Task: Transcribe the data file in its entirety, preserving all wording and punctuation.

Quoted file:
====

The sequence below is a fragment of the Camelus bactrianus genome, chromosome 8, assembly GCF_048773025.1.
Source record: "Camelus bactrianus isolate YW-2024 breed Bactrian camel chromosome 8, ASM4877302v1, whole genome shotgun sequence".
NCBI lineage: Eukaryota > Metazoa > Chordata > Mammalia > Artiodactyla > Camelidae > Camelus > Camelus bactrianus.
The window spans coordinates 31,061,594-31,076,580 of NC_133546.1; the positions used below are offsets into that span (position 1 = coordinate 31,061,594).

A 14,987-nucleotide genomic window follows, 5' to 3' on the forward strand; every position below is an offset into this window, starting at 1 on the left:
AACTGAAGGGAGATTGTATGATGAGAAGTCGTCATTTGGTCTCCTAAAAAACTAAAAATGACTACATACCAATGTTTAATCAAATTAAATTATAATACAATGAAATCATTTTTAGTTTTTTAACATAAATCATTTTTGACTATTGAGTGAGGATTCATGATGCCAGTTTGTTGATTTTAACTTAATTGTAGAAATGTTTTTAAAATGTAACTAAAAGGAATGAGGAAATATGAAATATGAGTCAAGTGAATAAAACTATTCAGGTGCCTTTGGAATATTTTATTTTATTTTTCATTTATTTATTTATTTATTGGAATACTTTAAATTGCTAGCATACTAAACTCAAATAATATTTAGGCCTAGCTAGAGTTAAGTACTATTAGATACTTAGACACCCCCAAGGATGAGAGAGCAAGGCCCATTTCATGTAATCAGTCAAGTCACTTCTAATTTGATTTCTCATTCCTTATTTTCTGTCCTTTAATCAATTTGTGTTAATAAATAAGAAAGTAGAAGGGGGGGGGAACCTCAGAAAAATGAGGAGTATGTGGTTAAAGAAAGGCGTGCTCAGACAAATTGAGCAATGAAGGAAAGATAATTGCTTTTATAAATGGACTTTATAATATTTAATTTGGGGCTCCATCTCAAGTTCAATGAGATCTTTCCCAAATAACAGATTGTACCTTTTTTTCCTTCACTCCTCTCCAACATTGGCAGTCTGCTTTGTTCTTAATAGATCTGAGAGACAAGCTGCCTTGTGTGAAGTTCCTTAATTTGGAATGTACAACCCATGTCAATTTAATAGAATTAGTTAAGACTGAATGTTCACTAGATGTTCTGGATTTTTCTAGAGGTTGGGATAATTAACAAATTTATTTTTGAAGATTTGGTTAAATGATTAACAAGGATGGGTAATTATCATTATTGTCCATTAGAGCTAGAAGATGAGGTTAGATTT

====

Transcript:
The sequence below is a fragment of the Camelus bactrianus genome, chromosome 8, assembly GCF_048773025.1.
Source record: "Camelus bactrianus isolate YW-2024 breed Bactrian camel chromosome 8, ASM4877302v1, whole genome shotgun sequence".
NCBI lineage: Eukaryota > Metazoa > Chordata > Mammalia > Artiodactyla > Camelidae > Camelus > Camelus bactrianus.
The window spans coordinates 31,061,594-31,076,580 of NC_133546.1; the positions used below are offsets into that span (position 1 = coordinate 31,061,594).

A 14,987-nucleotide genomic window follows, 5' to 3' on the forward strand; every position below is an offset into this window, starting at 1 on the left:
AACTGAAGGGAGATTGTATGATGAGAAGTCGTCATTTGGTCTCCTAAAAAACTAAAAATGACTACATACCAATGTTTAATCAAATTAAATTATAATACAATGAAATCATTTTTAGTTTTTTAACATAAATCATTTTTGACTATTGAGTGAGGATTCATGATGCCAGTTTGTTGATTTTAACTTAATTGTAGAAATGTTTTTAAAATGTAACTAAAAGGAATGAGGAAATATGAAATATGAGTCAAGTGAATAAAACTATTCAGGTGCCTTTGGAATATTTTATTTTATTTTTCATTTATTTATTTATTTATTGGAATACTTTAAATTGCTAGCATACTAAACTCAAATAATATTTAGGCCTAGCTAGAGTTAAGTACTATTAGATACTTAGACACCCCCAAGGATGAGAGAGCAAGGCCCATTTCATGTAATCAGTCAAGTCACTTCTAATTTGATTTCTCATTCCTTATTTTCTGTCCTTTAATCAATTTGTGTTAATAAATAAGAAAGTAGAAGGGGGGGGGAACCTCAGAAAAATGAGGAGTATGTGGTTAAAGAAAGGCGTGCTCAGACAAATTGAGCAATGAAGGAAAGATAATTGCTTTTATAAATGGACTTTATAATATTTAATTTGGGGCTCCATCTCAAGTTCAATGAGATCTTTCCCAAATAACAGATTGTACCTTTTTTTCCTTCACTCCTCTCCAACATTGGCAGTCTGCTTTGTTCTTAATAGATCTGAGAGACAAGCTGCCTTGTGTGAAGTTCCTTAATTTGGAATGTACAACCCATGTCAATTTAATAGAATTAGTTAAGACTGAATGTTCACTAGATGTTCTGGATTTTTCTAGAGGTTGGGATAATTAACAAATTTATTTTTGAAGATTTGGTTAAATGATTAACAAGGATGGGTAATTATCATTATTGTCCATTAGAGCTAGAAGATGAGGTTAGATTT